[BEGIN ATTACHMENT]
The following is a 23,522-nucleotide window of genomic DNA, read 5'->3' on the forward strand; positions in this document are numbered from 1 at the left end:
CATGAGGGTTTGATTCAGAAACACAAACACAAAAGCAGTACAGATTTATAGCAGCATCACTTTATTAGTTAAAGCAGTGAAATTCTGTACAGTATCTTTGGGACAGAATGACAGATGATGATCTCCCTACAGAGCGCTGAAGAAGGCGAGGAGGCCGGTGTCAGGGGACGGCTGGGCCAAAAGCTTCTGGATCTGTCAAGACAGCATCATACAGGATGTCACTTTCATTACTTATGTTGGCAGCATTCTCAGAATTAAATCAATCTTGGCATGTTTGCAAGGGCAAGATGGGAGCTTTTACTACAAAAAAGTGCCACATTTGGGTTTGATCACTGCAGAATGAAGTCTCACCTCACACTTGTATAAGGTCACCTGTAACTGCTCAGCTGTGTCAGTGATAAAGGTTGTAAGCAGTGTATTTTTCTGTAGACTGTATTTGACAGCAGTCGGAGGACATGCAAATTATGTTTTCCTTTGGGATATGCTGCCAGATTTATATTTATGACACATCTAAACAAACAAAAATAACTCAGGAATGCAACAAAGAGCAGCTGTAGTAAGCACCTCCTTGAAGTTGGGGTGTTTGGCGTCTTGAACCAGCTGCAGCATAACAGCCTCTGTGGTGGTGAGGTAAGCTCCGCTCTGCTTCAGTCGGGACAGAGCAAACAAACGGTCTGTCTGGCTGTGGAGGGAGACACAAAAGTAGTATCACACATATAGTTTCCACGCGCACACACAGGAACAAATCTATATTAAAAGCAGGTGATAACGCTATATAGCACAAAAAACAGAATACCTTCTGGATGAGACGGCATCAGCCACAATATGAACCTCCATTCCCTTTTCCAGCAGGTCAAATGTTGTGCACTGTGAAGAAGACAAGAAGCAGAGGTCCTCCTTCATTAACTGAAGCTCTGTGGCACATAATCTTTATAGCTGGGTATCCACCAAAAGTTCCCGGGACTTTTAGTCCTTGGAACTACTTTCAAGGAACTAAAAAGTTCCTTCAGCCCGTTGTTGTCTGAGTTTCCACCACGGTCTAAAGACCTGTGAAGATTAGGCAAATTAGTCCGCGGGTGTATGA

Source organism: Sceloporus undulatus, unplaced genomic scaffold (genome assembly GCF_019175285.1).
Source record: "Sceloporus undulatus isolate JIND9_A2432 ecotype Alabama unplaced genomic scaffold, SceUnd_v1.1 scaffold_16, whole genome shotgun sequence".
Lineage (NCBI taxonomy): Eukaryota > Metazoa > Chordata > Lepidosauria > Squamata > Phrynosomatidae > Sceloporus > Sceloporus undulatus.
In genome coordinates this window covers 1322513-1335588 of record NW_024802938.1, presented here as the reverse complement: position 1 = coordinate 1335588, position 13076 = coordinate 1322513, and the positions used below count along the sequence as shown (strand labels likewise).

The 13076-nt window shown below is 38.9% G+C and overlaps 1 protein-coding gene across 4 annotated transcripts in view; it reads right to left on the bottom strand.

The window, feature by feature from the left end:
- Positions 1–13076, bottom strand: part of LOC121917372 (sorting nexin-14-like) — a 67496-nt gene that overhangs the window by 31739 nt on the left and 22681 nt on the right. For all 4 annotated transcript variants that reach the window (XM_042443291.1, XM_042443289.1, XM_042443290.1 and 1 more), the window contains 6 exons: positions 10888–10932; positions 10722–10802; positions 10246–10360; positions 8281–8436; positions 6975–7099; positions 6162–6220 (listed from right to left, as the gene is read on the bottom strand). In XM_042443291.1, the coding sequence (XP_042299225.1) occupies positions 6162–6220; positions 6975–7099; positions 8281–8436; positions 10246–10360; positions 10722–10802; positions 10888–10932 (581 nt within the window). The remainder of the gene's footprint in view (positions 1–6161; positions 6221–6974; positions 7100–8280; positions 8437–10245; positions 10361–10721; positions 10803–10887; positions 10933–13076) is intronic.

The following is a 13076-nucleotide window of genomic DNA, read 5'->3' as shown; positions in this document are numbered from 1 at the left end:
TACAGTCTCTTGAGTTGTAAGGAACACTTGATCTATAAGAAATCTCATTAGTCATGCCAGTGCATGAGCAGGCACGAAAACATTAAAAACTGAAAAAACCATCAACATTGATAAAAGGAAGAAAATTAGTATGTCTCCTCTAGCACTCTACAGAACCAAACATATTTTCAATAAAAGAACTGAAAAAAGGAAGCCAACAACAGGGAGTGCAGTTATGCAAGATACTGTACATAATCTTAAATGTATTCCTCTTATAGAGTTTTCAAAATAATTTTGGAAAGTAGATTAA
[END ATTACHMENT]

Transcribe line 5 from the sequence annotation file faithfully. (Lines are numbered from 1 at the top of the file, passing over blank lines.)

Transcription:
Lineage (NCBI taxonomy): Eukaryota > Metazoa > Chordata > Lepidosauria > Squamata > Phrynosomatidae > Sceloporus > Sceloporus undulatus.